This scarf is on my Christmas list. We all know how I love classic covers and warmth.

 

 

 

 

Sometimes, it’s winter and you just need some Poe socks. Also, I got a Gatsby sweater from Out of Print Clothing and I get compliments every time I wear it, not to mention that it feels like wearing a cloud. Again, highly recommend.

 

 

 

 

 

This most beautiful bracelet, featuring the infamous Moby Dick. This shop has a lot of quality jewelry with amazing quotes!

 

 

 

Guys, I know as well as anyone what it feels like to be strapped for cash. I mean, I’m in Grad School… to be a teacher. But that just means that when you spend money, you need to get quality items that will last you a long time and will bring you years of joy. I have bought from many of these shops and I plan to buy from the rest, so I can vouch for the fact that these shops are cranking out quality items that will help you feel as beautifully unique as you undoubtedly are! I’m putting these items on this blog because we, the bookish, understand each other; we know how good it feels to geek out over our favorite works, and how much better it feels when someone says “Oh, cool Smaug” about your tattoo, when most people guess it’s a snake or seahorse. Please. No. I appreciate my bookish people and I appreciate the shops that exist to help you and me geek out as hard as possible. Now let’s show some love!

 

 

3 Comments

Filed under Lindsay, Not A Book Review

Teachery Tools

One day, I get to decorate a classroom. Most classroom spaces are blank canvases, with concrete blocks, MAYBE carpet instead of cement, and a bulletin board space. Sorry, that’s not going to cut it in my classroom. I’m excited to share some of my plans with you guys, because I know that no one will appreciate my decorative aspirations like my blog friends!

hogwarts map

Click here to buy on Etsy

westeros map

Click here to buy on Etsy

Maps on maps on maps! I’m automatically inclined to like a book if it has a map in the front, because that means I’m about to be transported to an exciting new place. I have always known that I’ll have maps of my favorite literary places on my classroom walls. Hogwarts, Middle Earth, & Westeros = entirely necessary.

middle earth

Click here to buy on Etsy

In high school, I loved sentence diagramming! This poster shows diagrammed formats of famous first lines from Classic texts, combining two things I love!

Click here to buy

Click here to buy

Click here to buy on Etsy

Click here to buy on Etsy

Please look at these stamps. We’ve been talking a lot about grading in my Grad classes and how certain feedback can really shut down budding writers, so my plan is to give feedback that stimulates students and encourages them to keep going. My ultimate goal is to replace failing grades with “keep going” grades, and I think I can use this Gandalf stamp to tell them, “let’s stay here and work on this a bit more.” I understand that that is not the intended purpose of the stamp, and yet, it will be my purpose.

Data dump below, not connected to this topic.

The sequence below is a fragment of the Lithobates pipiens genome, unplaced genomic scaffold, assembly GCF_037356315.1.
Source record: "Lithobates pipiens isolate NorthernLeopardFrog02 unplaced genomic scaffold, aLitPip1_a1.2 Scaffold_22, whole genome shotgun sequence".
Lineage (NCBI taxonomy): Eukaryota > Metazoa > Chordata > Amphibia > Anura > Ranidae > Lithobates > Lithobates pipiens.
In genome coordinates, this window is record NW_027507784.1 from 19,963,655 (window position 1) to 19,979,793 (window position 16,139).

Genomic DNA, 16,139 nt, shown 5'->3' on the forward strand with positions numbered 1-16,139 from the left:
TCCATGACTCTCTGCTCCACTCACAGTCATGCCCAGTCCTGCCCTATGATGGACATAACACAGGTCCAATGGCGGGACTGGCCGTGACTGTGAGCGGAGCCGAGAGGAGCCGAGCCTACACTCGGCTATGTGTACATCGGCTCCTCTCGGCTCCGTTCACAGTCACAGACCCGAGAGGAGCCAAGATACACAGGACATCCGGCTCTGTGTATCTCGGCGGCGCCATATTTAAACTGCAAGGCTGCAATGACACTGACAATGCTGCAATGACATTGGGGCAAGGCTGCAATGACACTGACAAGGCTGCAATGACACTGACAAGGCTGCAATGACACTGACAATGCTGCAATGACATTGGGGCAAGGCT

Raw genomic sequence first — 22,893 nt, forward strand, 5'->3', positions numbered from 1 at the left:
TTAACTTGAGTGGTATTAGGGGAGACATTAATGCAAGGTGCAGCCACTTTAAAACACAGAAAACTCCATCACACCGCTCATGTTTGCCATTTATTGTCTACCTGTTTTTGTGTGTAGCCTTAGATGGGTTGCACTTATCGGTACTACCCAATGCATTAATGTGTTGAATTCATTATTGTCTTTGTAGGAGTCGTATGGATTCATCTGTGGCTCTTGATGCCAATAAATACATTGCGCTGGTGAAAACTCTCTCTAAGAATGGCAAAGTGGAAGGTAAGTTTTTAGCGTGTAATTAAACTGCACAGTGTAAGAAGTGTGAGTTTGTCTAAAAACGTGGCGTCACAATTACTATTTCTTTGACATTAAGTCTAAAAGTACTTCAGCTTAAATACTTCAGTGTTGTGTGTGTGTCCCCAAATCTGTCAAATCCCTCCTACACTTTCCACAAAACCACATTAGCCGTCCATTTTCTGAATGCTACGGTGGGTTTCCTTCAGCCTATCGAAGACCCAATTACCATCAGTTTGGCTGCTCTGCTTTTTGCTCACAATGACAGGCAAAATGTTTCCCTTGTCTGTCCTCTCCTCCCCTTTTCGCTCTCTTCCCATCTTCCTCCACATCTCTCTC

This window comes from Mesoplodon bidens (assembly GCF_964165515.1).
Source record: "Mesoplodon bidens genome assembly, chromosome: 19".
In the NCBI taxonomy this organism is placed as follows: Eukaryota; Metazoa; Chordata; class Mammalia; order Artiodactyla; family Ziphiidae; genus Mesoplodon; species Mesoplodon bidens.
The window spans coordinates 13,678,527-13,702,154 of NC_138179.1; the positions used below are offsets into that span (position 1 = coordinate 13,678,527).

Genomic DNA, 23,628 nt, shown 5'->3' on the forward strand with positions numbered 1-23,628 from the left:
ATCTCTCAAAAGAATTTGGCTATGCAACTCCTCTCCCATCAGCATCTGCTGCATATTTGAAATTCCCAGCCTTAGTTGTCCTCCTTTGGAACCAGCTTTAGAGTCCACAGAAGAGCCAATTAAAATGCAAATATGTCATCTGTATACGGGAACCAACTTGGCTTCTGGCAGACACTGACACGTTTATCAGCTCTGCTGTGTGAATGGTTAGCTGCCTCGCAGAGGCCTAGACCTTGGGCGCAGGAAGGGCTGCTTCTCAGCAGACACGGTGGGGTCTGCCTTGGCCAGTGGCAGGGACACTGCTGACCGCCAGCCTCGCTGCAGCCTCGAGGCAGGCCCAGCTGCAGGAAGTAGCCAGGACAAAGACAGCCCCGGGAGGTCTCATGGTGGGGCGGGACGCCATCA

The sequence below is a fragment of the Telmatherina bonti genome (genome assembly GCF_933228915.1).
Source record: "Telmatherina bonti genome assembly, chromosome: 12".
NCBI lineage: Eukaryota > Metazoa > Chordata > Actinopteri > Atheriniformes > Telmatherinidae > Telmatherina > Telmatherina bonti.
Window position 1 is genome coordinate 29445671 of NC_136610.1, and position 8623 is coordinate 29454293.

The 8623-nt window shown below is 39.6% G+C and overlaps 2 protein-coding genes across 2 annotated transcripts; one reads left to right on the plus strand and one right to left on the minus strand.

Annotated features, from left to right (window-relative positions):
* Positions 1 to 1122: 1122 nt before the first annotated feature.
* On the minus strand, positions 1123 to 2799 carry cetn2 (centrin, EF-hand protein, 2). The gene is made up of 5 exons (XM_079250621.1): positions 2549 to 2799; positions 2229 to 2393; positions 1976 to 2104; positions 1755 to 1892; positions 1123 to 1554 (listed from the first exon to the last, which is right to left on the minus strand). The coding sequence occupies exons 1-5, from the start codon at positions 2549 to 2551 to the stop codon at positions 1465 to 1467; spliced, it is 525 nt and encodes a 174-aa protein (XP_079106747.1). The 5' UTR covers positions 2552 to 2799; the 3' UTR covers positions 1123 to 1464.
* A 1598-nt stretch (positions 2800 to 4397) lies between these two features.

Click here to buy on Etsy

Click here to buy on Etsy

This one would be used for the opposite purpose! I don’t want to say Pass/Fail or A+/F-. I think throwing in this literary reference could make it seem less serious, and hopefully could reduce the stress students often feel to succeed.

sting

Click here to buy on Amazon

Please look at this letter opener!! I mean, how many unopened letters will I receive as a teacher? Probably not many. But when one comes along every now and then, I’ll be so ready.

mug1

Click here to buy on Etsy

And here is my Stark mug.

 

clock

Click here to buy on Etsy

 

A Deathly Hallows clock? Yes, please.

 

 

Click here to buy

Click here to buy on Etsy

Look at these adorable stamps! These could really help with my plan to give feedback that is constructive & requires follow up so they can correct mistakes, but the monsters are totally cute. Maybe a little juvenile for late middle and high school, but I do what I want.

Click here to buy

Click here to buy on Etsy

I love burying my nose in an old, musty book. Library books also have a very endearing smell. For that reason, I will one day buy one of these candles and, depending on the authenticity of the scent, I will constantly have one blazing in my classroom.

Click here to buy on Etsy

Click here to buy on Etsy

This calendar has different literary quotes for each month & really cool graphics. Need.

 

Guys, I’m just so excited to one day have a space that I can make my own. Most of these things, aside from the posters, don’t take up much space, so that leaves tons of wall space to leave for my students to decorate with displays of success. I think a unique and personalized space feels less sterile and makes teachers and students feel more comfortable in a learning environment. The more receptive we are to the space, the more we might absorb. Regardless, I want my classroom to be a space where all my kids feel safe to engage and be themselves, so I’m setting the example by being my own nerdy, book-loving self.

I hope you all enjoyed looking through these things and I encourage you to click on the pictures and support these creative individuals. I plan to do another post about “Teachery Style” soon (I have to buy several of these things before I reveal my amazing finds to the bookish public), so stay tuned for that!

12 Comments

Filed under Lindsay, Nerdiness abounds, Not A Book Review